01/21/2014 05:25 pm ET Updated Jan 25, 2014

The War On Weed Was Fading For Five Years Before Anyone Noticed

Over the past several years, many Americans have become increasingly vocal in their opposition to harsh anti-marijuana laws. But an analysis of data on national pot use and arrests published Tuesday shows there's been a significant decline in the enforcement of those laws. In effect, police have become less and less focused on busting people for smoking or possessing pot, despite statistics that suggest Americans are using the drug more frequently.

In his report for the commentary site SameFacts, Stanford psychiatry professor Keith Humphreys examined arrests for marijuana possession between 2007 and 2012, as reported in the FBI Uniform Crime Reports, and data on pot use among Americans over the same period, pulled from the National Survey on Drug Use and Health. He found that while Americans reported using marijuana more frequently over that five-year period, with a nearly 50 percent increase in aggregate days of use, arrests for possession fell 15 percent overall.

To be sure, 658,231 Americans were still arrested in 2012 for possession alone, and each arrest came at a significant cost to the individual and the broader criminal justice system. But as Humphreys notes, this is an extremely low rate of enforcement, considering there were around 3 billion aggregate days of marijuana use among Americans that year.

Tom Angell, chairman of the Marijuana Majority, a pot policy group, said that the report is a positive sign that only underscores the need for further reforms.

"For a long time, we've been saying that the prohibition strategy of arresting as many people as possible can never lead to a significant reduction in marijuana use," Angell told HuffPost. "This data analysis appears to indicate that police departments and the policymakers that set their priorities and budgets are starting to come to the same conclusion. It just doesn't make sense to keep spending so much money and police time on busting people for marijuana.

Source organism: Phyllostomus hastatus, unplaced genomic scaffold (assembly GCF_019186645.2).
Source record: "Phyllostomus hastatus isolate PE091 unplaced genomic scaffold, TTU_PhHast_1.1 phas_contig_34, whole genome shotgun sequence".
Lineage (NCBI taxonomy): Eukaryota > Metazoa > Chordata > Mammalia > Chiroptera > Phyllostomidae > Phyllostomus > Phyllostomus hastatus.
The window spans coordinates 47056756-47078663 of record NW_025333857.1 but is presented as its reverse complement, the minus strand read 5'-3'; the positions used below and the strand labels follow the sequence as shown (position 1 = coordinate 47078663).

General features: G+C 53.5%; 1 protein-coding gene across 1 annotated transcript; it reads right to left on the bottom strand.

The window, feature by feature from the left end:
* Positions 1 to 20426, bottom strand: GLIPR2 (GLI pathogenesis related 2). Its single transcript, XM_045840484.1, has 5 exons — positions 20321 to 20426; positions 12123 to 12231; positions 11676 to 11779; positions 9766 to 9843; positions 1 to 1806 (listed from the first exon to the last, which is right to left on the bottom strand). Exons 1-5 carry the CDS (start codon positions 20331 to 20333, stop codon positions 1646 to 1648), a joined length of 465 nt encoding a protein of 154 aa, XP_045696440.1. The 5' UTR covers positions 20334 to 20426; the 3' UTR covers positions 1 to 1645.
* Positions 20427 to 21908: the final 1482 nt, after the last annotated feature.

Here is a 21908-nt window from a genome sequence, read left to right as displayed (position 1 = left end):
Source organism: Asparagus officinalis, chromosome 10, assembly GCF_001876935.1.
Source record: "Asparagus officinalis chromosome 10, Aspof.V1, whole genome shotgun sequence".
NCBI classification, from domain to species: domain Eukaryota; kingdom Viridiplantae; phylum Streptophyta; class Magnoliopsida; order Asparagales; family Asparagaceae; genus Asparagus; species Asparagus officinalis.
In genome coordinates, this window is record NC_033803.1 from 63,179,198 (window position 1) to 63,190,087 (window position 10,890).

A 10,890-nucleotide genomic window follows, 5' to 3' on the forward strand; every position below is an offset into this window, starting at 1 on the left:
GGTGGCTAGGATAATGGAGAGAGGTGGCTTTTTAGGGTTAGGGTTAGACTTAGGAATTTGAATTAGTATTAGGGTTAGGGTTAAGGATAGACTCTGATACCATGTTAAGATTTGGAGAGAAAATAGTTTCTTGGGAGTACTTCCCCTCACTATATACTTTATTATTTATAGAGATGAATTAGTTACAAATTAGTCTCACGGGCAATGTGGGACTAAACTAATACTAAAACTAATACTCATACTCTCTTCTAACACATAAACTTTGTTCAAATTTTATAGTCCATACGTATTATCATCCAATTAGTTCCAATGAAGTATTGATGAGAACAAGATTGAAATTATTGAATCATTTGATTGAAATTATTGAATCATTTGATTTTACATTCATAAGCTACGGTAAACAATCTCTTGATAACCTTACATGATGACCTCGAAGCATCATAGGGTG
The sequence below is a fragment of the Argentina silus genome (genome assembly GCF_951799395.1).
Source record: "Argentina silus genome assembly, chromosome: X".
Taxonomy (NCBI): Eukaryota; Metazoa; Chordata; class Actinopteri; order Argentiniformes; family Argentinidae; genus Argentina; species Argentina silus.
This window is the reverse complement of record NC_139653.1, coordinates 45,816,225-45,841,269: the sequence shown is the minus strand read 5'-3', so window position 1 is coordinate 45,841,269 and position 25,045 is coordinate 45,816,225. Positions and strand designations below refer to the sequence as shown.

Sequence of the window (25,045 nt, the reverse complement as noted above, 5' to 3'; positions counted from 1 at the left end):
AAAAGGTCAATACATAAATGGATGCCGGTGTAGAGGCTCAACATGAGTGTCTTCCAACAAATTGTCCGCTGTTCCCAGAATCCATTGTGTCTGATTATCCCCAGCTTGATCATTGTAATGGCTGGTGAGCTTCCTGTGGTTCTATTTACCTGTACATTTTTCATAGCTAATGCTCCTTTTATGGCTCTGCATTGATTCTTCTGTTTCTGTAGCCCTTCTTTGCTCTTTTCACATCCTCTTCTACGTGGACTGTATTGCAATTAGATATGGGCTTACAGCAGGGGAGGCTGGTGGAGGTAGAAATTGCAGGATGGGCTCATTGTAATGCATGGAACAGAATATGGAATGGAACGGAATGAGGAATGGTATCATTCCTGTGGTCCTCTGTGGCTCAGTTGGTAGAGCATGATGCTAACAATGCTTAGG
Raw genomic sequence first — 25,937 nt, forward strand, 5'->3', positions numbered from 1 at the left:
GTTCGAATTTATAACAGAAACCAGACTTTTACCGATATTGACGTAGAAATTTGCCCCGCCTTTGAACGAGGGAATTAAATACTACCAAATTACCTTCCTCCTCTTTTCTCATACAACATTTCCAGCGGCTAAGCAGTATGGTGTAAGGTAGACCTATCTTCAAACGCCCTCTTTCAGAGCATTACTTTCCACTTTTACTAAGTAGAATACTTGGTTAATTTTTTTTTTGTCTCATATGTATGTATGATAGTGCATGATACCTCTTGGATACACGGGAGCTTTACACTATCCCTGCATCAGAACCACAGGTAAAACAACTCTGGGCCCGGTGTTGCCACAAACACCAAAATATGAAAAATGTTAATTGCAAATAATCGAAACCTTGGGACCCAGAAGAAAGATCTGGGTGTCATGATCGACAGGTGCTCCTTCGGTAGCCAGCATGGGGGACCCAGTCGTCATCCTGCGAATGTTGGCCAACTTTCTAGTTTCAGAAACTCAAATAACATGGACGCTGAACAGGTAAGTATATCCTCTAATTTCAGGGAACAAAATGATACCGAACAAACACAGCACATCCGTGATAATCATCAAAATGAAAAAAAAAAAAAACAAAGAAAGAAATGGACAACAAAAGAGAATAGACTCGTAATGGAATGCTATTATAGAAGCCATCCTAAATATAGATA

"But merely reducing the rate at which people are arrested, while a step in the right direction, doesn't solve many of the problems of prohibition, such as black market profits going to cartels and gangs," he added. "Only legalizing and regulating marijuana, like Colorado and Washington have done and as more states are likely to do this year, can do that."

The decrease in enforcement comes after a decades-long escalation of the war on drugs, which saw marijuana arrests nearly double between 1980 and 2007.

In the years since, there's been a clear push in a number of states to back away from the federal policy of marijuana prohibition. Medical marijuana is now legal in twenty states and Washington, D.C., and some states have taken even bolder steps.

But while local law enforcement may have relaxed its attitude toward petty pot use -- an approach that President Barack Obama had promised to take from the beginning of his presidency -- federal authorities have also drawn nationwide attention for cracking down on legal marijuana dispensaries, growers and distributors.

All told, the data suggest that the war on weed may have actually started to fade over the past five years, an appropriate trend considering national and state polling that has shown Americans increasingly supportive of pot policies that don't focus on enforcement. Despite these signs, very few people appear to have noticed the shift. This could be due to high-profile federal moves against marijuana, possession arrest totals that seem high when other data isn't taken into account, or the fact that national police groups have continued to announce their support for an increasingly militarized drug war. While the rhetoric of such groups hasn't changed, it appears that their broader priorities as law enforcement officials may have.

Read Humphreys' entire report at SameFacts.



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